Offshore wind could provide nearly as much electricity to New Jersey customers as nuclear, oil and natural gas do now, an environmental group said Tuesday.
Oceana, an ocean-conservation group, estimated that offshore wind has the potential to produce 92 percent of what nuclear, oil and coal provide now in New Jersey. Wind could meet half the energy demand along the East Coast, the group said.
Founded in 2001, Oceana is an international nonprofit based in Washington, D.C. The group said offshore wind has the potential to generate 30 percent more electricity on the East Coast than new offshore oil or natural gas.
“We wanted to show that you could get more energy for less money if you developed wind rather than developing oil and gas,” said Jackie Savitz, one of the authors of the report titled “Untapped Wealth.”
Three companies, including Cape May-based Fishermen’s Energy, plan to build windmills off the New Jersey coast. Fishermen’s Energy reserved immediate comment on the Oceana report.
Critics of offshore wind, including the Somers Point group Liberty and Prosperity, say offshore wind is a public boondoggle that will lead to higher bills for New Jersey electricity customers. The conservative group The Heritage Center for Data Analysis published a report this year suggesting that government policies giving preference to renewable energy — such as the policy passed this year in New Jersey guaranteeing buyers for wind power — would lead to higher utility bills.
Liberty and Prosperity founder Seth Grossman said offshore windmills are estimated to cost three times what onshore windmills cost.
“It makes no economic sense. If windmills are so effective why not build them in the meadows of New Jersey for a third of the cost,” he said.
Oceana estimated that offshore wind from Maine to Florida could generate 127 gigawatts of power. By comparison, the United States overall produces 1,048 gigawatts per year of electricity.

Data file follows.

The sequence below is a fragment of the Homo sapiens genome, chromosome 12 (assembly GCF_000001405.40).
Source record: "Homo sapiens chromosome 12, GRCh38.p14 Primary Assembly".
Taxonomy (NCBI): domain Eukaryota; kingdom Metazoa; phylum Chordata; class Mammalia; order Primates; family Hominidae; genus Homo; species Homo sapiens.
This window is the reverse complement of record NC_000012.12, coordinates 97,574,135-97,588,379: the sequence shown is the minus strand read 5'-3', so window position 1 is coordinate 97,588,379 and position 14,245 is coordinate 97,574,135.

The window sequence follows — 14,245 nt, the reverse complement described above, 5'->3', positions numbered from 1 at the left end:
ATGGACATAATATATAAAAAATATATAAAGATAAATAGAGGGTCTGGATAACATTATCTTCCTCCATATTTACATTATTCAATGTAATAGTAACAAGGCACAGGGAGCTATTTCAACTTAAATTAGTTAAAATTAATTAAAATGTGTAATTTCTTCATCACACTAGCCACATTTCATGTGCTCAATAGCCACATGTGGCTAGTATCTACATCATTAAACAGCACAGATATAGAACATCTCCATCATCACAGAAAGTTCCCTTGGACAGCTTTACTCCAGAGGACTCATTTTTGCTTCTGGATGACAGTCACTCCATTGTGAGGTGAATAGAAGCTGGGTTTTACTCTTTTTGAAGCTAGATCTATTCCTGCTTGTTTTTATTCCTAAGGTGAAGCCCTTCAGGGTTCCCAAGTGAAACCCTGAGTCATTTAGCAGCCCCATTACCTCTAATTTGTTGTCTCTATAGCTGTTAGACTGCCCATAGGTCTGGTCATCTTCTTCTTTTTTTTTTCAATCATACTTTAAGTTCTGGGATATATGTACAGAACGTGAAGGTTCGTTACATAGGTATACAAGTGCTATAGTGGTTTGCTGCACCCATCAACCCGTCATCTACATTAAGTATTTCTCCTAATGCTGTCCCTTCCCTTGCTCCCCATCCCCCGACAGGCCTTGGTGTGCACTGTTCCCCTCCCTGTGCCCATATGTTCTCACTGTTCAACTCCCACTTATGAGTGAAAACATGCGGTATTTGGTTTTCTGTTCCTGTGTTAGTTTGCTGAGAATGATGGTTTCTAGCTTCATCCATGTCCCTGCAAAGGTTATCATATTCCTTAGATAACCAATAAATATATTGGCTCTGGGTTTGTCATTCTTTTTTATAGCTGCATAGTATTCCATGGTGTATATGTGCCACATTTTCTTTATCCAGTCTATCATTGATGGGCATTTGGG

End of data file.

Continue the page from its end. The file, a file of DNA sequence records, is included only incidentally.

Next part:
The five windmills at the Atlantic County Utilities Authority have a total generating capacity of 8.5 megawatts. Newer wind turbines generate about 2.5 megawatts. By this math, East Coast waters would have to host about 50,800 windmills to produce 127 gigawatts.
But more efficient turbines are being development that would generate 5 megawatts or more each.
Oceana said New Jersey ranks fourth behind Delaware, Massachusetts and North Carolina in potential for wind supplanting other forms of energy on the East Coast.
New Jersey’s environmental groups have endorsed offshore wind as an alternative to new nuclear, oil or coal plants.
“We’ve been saying that for some time: we have the Saudi Arabia of wind off our coast,” said Jeff Tittel, spokesman for the New Jersey chapter of the Sierra Club. “New Jersey in the near future could get 20 to 25 percent of its energy needs from offshore wind and up to 50 percent in the long term.”
Nuclear power is king in New Jersey, meeting half the state’s energy needs. And with PSEG planning a fifth nuclear plant in Salem County, the industry’s domination of the market is unlikely to be challenged by wind anytime soon.
President Barack Obama earlier this year lifted a ban on offshore drilling in the Mid-Atlantic stretching to the mouth of the Delaware Bay. But offshore drilling became vastly unpopular this year in the wake of the British Petroleum oil spill in the Gulf of Mexico.
New Jersey’s congressional delegation, Gov. Chris Christie and state lawmakers largely oppose allowing offshore drilling for fear a spill could harm the state’s lucrative tourism industry. Lawmakers want to spur new manufacturing in Paulsboro, Gloucester County, to equip the new wind farms.
Offshore wind is near population centers, where energy demand is highest. Oceana said the new industry could boost manufacturing in the United States, with between 133,000 and 212,000 new jobs, or more than three times as many as created by offshore oil or natural gas.
Oceana sees offshore wind as the lesser of many evils when it comes to energy generation, Savitz said.
“It’s tempting to say, ‘Nothing in my ocean.’ But what we see happening with climate change requires us to think about how the ocean can be part of the solution,” she said. “The bottom line is the kinds of impacts we can expect from climate change so heavily outweigh the potential impacts of offshore wind that we think it’s necessary to move in that direction.”
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